I've spent the past two days playing tourist, which shows that I am not as smart as the mathematicians who've spent the days locked up in a cozy hotel ballroom. It's cold, it's raining, and my feet are blue - although my Mountain Colors socks are more to blame for that than the cold.
I tried to take a look at the Capitol building, to see the Inaugural preparations. But this was as close as I wanted to get, walking through the rain, and as clear a view as I could get through the rain.
Even with the rain, this is the best view of the White House I've ever had. I think the cold left me absent-minded - I decided to walk from the wonderful Founding Farmers
restaurant at 20th and Pennsylvania, to the Obama souvenir store at 15th and Pennsylvania, not realizing I'd pass anything interesting along the way until I stumbled across 1600 Pennsylvania Avenue. I must be the most absent-minted tourist in Washington.
Once there, I did clue in and realize something was going on - in part because this blocked my way. If I lived in this cold and rainy town, I'd be rather envious of the President-Elect's enclosed seating for the Inaugural Parade. I think it's a good measure of just how cold and wet I was that the "wow, this is cool" took a long time to sink in. But at least I had the presence of mind to get pictures.
It was much cozier inside the museums. I finally got to see the National Archives
, which was incredible. Then I dropped by the newly-remodeled Museum of American History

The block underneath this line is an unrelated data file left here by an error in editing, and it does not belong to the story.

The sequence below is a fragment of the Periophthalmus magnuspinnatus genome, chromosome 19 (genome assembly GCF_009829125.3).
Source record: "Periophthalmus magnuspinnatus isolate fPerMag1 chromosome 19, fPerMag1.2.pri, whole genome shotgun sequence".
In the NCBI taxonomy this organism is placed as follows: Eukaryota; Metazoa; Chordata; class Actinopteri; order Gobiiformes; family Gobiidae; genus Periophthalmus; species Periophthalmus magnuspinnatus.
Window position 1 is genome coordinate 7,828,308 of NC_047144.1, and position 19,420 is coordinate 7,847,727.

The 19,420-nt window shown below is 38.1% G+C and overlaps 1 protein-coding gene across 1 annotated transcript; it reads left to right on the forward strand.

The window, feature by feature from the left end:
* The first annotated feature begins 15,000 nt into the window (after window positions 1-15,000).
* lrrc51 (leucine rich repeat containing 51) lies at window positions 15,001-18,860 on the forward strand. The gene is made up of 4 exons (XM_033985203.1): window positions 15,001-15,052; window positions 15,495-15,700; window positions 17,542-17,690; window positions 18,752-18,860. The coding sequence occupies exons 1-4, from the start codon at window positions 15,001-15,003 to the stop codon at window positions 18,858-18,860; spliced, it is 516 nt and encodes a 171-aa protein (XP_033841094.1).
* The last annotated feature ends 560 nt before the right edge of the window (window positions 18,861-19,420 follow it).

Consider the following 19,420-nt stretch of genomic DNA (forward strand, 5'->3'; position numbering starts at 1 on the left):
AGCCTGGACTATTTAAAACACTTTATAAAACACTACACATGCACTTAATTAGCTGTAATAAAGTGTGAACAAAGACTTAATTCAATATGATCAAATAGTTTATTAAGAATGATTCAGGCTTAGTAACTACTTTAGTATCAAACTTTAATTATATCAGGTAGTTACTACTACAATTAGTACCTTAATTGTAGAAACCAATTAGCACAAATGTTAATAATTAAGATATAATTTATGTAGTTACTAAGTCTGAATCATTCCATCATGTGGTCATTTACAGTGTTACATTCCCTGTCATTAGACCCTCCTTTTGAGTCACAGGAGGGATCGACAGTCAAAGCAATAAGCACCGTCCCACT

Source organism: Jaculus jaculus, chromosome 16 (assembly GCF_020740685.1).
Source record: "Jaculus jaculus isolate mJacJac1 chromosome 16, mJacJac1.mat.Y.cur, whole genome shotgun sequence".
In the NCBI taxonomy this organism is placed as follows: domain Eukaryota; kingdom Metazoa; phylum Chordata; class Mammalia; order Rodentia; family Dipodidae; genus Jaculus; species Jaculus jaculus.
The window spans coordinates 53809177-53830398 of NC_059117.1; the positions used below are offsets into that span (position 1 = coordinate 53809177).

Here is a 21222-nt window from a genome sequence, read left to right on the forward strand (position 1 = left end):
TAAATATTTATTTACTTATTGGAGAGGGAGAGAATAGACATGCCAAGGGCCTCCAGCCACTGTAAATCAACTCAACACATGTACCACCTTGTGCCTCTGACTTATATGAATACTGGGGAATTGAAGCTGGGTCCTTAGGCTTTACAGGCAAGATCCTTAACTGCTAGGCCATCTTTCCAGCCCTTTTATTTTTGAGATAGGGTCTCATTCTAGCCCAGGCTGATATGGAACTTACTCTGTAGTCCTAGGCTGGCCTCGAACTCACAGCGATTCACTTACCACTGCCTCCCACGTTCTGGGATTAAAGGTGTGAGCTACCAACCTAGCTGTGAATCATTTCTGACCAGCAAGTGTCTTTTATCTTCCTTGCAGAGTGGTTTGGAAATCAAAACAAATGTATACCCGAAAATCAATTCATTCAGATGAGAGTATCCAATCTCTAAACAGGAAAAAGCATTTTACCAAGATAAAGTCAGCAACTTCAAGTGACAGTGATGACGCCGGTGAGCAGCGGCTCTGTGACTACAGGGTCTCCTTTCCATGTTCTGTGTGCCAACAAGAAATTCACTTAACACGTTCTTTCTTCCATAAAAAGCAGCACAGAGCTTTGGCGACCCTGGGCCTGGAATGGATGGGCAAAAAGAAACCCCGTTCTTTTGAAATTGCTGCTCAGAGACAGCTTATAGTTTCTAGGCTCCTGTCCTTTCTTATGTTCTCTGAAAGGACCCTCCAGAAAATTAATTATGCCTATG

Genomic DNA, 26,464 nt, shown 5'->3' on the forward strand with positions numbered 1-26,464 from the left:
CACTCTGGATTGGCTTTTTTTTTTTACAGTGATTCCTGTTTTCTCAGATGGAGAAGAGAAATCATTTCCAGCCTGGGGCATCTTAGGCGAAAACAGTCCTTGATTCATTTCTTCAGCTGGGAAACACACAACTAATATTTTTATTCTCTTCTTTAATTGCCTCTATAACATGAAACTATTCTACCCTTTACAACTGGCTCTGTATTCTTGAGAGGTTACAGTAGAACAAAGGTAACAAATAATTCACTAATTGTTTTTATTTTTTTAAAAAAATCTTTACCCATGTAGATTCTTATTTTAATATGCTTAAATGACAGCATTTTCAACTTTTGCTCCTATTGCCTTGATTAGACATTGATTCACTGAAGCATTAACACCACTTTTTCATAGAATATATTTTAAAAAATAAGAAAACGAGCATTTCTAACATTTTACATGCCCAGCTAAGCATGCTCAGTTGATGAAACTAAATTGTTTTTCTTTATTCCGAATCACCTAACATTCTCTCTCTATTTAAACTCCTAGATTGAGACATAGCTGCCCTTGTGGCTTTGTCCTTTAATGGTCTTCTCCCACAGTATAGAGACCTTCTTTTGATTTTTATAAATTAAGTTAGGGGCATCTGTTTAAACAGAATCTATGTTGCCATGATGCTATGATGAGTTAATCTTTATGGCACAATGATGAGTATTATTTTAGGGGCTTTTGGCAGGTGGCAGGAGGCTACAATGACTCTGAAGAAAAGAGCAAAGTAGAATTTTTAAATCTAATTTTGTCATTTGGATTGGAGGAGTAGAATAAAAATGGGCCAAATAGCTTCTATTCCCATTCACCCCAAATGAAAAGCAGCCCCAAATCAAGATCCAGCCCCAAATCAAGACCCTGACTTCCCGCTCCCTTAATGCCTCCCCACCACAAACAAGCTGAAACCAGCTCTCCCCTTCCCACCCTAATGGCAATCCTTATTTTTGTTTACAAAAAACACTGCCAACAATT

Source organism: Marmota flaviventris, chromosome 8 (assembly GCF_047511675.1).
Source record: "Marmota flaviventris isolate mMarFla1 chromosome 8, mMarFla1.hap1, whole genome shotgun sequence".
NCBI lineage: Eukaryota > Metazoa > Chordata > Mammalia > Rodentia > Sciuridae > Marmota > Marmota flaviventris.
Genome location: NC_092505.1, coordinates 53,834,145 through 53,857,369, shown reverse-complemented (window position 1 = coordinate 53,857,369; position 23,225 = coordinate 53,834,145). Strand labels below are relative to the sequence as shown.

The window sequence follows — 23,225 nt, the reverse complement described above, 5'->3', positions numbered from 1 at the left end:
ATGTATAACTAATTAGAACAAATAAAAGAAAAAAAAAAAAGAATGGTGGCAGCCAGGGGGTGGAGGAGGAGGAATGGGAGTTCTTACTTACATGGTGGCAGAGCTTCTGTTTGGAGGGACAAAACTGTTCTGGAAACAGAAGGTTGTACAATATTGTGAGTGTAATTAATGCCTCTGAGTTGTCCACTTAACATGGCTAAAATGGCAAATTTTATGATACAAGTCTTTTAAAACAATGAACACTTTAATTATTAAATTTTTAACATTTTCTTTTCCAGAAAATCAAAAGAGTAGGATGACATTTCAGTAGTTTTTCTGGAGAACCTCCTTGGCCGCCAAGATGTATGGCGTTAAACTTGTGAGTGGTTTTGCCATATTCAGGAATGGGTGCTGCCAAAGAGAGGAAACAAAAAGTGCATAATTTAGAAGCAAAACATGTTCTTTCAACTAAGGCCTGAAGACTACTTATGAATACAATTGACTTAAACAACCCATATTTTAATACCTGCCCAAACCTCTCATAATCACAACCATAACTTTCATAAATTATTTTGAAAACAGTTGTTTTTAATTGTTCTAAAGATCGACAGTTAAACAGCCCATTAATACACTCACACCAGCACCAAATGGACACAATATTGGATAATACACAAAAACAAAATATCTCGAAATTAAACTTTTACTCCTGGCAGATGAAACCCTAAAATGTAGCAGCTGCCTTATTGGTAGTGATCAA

, to see the changes. Some things are the same, like the Nearly Naked George statue, when neoclassicism goes terribly wrong.
And there are some new things, like the Stephen Colbert
portrait. I suspect the National Portrait Gallery's
display was nicer, and I don't just say that because my friend works there. But I'm sure he helped make it nicer.
That's not a sock checking out the portrait; it's my Bellini Lace Shawl
. It's been my first choice for on-the-go knitting in Washington, both because of its sentimental associations, and because I hope the wooden needles will slip past security checkpoints. So far, so good.
Meanwhile, back at the conference, there was knitting. Mathematical knitting. And crochet, and cross-stitch, and all sorts of other goodies. They had a whole special session on "Mathematics and the Fiber Arts
" - how cool is that? Very cool, I assure you.
But...er...I didn't get it. The math, anyway - the whole knitting thing made perfect sense. It was probably the only time "i-cord" was the punchline of a math talk, so I got that part. And a lot of the things were cool.
They had a small display of mathematical fiber arts. I recognized some things from Ravelry, like the Celestine
star. I'm not so sure about the other things here, but they're nifty. (I believe the things with the wiggly eyes are knots, sort of like the one that was running for President in Monday's debate.)
Other things led me to Ravelry pretty quickly, like Daina Taimina's
crocheted Hyperbolic Plane, which I think is a teaching tool. She gave a talk about folding things to produce other things - so you can fold a two-holed torus (donut, for you non-math types) from an octagon, provided your octagon is made with 90-degree angles. Since they aren't usually like that, you have to crochet one. Makes perfect sense, right? No one would ever know that I'm about to marry a mathematician, would they?
The brightly-colored thing is a hexaflexacube
, which was loads of fun to play with. It's based on a hexaflexagon
, so there's nothing too weird there. Something mathematical that made perfect sense, and
you can play with it. It's already earned a spot on my Ravelry queue.
I'm still working on my Moebius scarf
, whenever I don't have to worry about having my metal needles confiscated. I can't wait to see what it looks like - and to make sure it's long enough to wear. I should have it finished in time for the Inauguration, which will be nice - and it will also be nice to not
be standing out in this cold rain to watch it!